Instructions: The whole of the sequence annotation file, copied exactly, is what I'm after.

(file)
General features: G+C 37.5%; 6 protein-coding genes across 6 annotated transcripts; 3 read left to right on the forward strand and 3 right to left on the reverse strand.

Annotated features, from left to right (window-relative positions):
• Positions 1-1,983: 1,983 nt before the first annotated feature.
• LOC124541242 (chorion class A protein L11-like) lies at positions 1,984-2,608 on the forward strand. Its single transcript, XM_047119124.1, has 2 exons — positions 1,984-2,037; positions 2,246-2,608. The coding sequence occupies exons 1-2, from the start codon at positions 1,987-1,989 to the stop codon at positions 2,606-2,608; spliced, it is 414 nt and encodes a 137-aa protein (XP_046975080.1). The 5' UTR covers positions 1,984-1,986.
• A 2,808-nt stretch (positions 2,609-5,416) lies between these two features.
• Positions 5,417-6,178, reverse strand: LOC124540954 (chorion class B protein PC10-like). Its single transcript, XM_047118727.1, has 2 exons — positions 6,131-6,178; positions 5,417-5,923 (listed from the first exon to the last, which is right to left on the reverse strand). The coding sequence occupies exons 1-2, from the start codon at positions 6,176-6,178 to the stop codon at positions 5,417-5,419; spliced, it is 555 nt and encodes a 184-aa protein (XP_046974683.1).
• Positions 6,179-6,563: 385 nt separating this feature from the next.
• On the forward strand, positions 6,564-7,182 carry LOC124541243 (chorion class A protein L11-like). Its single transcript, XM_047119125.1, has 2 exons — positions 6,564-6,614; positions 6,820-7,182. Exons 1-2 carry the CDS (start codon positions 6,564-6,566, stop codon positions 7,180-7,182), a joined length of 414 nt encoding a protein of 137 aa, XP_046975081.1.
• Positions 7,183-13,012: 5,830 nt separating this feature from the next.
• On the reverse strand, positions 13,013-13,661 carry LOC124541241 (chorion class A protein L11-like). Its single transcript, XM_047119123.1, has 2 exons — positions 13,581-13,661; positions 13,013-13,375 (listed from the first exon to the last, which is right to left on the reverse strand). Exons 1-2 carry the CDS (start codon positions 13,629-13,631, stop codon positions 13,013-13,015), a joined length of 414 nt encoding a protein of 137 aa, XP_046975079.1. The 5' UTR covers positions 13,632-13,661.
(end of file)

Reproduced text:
General features: G+C 37.5%; 6 protein-coding genes across 6 annotated transcripts; 3 read left to right on the forward strand and 3 right to left on the reverse strand.

Annotated features, from left to right (window-relative positions):
• Positions 1-1,983: 1,983 nt before the first annotated feature.
• LOC124541242 (chorion class A protein L11-like) lies at positions 1,984-2,608 on the forward strand. Its single transcript, XM_047119124.1, has 2 exons — positions 1,984-2,037; positions 2,246-2,608. The coding sequence occupies exons 1-2, from the start codon at positions 1,987-1,989 to the stop codon at positions 2,606-2,608; spliced, it is 414 nt and encodes a 137-aa protein (XP_046975080.1). The 5' UTR covers positions 1,984-1,986.
• A 2,808-nt stretch (positions 2,609-5,416) lies between these two features.
• Positions 5,417-6,178, reverse strand: LOC124540954 (chorion class B protein PC10-like). Its single transcript, XM_047118727.1, has 2 exons — positions 6,131-6,178; positions 5,417-5,923 (listed from the first exon to the last, which is right to left on the reverse strand). The coding sequence occupies exons 1-2, from the start codon at positions 6,176-6,178 to the stop codon at positions 5,417-5,419; spliced, it is 555 nt and encodes a 184-aa protein (XP_046974683.1).
• Positions 6,179-6,563: 385 nt separating this feature from the next.
• On the forward strand, positions 6,564-7,182 carry LOC124541243 (chorion class A protein L11-like). Its single transcript, XM_047119125.1, has 2 exons — positions 6,564-6,614; positions 6,820-7,182. Exons 1-2 carry the CDS (start codon positions 6,564-6,566, stop codon positions 7,180-7,182), a joined length of 414 nt encoding a protein of 137 aa, XP_046975081.1.
• Positions 7,183-13,012: 5,830 nt separating this feature from the next.
• On the reverse strand, positions 13,013-13,661 carry LOC124541241 (chorion class A protein L11-like). Its single transcript, XM_047119123.1, has 2 exons — positions 13,581-13,661; positions 13,013-13,375 (listed from the first exon to the last, which is right to left on the reverse strand). Exons 1-2 carry the CDS (start codon positions 13,629-13,631, stop codon positions 13,013-13,015), a joined length of 414 nt encoding a protein of 137 aa, XP_046975079.1. The 5' UTR covers positions 13,632-13,661.